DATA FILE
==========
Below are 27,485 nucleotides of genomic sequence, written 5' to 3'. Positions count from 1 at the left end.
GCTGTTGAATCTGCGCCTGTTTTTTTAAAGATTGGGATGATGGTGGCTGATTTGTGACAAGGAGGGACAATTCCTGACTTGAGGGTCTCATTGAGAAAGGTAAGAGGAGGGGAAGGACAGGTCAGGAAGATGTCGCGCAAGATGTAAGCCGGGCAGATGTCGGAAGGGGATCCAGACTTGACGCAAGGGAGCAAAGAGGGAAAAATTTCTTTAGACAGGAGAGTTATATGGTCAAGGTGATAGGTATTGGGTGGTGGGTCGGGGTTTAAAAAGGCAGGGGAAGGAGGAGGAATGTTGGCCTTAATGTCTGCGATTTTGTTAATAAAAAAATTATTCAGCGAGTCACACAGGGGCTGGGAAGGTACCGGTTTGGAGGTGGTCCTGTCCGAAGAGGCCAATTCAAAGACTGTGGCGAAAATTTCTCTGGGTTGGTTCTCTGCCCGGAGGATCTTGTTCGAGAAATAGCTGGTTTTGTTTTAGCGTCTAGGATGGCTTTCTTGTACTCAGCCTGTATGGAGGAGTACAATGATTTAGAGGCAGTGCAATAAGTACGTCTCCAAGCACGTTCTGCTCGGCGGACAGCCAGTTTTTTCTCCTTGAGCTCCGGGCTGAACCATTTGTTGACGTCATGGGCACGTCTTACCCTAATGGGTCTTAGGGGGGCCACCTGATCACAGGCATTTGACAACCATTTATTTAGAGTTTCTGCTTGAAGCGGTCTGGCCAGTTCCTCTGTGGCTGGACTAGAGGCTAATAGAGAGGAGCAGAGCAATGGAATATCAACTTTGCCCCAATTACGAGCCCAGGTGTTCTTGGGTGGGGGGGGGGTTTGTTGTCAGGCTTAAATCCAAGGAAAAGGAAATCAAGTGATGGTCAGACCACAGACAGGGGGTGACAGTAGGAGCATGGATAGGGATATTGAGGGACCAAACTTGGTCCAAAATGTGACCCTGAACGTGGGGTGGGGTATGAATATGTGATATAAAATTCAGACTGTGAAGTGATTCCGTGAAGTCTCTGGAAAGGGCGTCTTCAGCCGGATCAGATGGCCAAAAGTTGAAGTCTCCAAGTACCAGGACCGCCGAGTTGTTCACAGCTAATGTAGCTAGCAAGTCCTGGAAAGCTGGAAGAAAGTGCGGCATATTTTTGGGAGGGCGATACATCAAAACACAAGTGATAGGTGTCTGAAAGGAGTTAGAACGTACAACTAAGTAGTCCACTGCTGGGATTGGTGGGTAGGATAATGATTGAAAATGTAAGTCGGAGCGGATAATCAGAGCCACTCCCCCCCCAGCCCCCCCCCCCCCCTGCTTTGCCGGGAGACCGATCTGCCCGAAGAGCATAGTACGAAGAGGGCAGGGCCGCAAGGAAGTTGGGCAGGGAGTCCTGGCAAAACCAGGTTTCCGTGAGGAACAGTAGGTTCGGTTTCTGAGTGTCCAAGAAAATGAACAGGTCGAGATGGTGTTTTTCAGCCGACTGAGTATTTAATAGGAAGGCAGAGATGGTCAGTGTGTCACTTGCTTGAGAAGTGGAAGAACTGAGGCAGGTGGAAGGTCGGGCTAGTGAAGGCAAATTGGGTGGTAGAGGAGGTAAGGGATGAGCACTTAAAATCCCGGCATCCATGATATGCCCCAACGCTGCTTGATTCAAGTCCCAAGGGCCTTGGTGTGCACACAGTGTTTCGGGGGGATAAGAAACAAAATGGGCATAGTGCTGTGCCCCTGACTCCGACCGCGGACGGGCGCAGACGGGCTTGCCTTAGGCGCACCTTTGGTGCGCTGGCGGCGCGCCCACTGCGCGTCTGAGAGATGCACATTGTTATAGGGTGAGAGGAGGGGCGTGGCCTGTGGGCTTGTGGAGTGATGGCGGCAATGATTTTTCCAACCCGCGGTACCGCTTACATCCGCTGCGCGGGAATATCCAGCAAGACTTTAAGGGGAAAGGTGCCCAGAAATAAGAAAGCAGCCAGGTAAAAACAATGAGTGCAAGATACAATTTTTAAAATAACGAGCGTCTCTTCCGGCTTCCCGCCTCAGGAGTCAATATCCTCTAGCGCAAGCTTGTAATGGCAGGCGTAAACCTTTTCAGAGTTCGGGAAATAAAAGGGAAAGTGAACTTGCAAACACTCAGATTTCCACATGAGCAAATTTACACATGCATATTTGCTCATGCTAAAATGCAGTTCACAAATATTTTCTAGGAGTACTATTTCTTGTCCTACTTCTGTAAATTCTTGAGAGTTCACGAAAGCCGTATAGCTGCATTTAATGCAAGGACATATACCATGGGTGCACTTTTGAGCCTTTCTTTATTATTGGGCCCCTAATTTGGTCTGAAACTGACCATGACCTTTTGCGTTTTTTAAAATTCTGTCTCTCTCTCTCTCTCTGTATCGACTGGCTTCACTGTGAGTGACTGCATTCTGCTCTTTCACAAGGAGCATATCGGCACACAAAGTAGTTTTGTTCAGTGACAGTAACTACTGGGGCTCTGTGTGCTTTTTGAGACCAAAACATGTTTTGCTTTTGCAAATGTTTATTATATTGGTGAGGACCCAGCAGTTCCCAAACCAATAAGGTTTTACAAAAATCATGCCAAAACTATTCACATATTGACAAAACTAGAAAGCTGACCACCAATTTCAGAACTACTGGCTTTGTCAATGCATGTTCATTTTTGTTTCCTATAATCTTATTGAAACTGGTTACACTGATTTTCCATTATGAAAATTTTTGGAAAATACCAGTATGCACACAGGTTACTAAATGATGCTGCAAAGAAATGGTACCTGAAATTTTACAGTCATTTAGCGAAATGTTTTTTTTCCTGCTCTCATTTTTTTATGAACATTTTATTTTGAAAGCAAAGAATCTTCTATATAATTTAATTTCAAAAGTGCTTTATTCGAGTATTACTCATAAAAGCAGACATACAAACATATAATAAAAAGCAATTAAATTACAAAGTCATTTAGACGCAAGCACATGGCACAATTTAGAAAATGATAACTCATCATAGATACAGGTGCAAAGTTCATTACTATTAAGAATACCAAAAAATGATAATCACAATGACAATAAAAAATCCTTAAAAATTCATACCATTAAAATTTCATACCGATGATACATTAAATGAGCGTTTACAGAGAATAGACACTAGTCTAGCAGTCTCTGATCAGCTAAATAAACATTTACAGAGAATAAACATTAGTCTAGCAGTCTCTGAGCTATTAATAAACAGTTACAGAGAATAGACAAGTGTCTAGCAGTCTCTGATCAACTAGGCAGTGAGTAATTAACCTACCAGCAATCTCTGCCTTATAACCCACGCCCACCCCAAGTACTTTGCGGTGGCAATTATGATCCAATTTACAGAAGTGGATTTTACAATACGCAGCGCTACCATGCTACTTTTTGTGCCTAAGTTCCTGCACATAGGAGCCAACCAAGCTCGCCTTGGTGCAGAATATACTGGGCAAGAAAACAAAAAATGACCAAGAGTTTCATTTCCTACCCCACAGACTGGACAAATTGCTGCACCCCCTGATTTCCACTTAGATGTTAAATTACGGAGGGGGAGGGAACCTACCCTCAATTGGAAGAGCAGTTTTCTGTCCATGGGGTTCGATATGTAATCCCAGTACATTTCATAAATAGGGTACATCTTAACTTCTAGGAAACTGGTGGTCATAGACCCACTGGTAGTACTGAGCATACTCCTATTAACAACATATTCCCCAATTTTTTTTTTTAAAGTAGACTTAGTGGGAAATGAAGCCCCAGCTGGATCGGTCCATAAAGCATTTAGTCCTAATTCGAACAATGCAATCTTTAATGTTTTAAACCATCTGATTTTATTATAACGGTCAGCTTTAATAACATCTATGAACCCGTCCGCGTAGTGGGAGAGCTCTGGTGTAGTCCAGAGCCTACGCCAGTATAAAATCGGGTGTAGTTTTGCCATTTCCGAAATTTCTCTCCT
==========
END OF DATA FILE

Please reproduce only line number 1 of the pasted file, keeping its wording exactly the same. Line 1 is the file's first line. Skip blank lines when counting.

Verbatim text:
Below are 27,485 nucleotides of genomic sequence, written 5' to 3'. Positions count from 1 at the left end.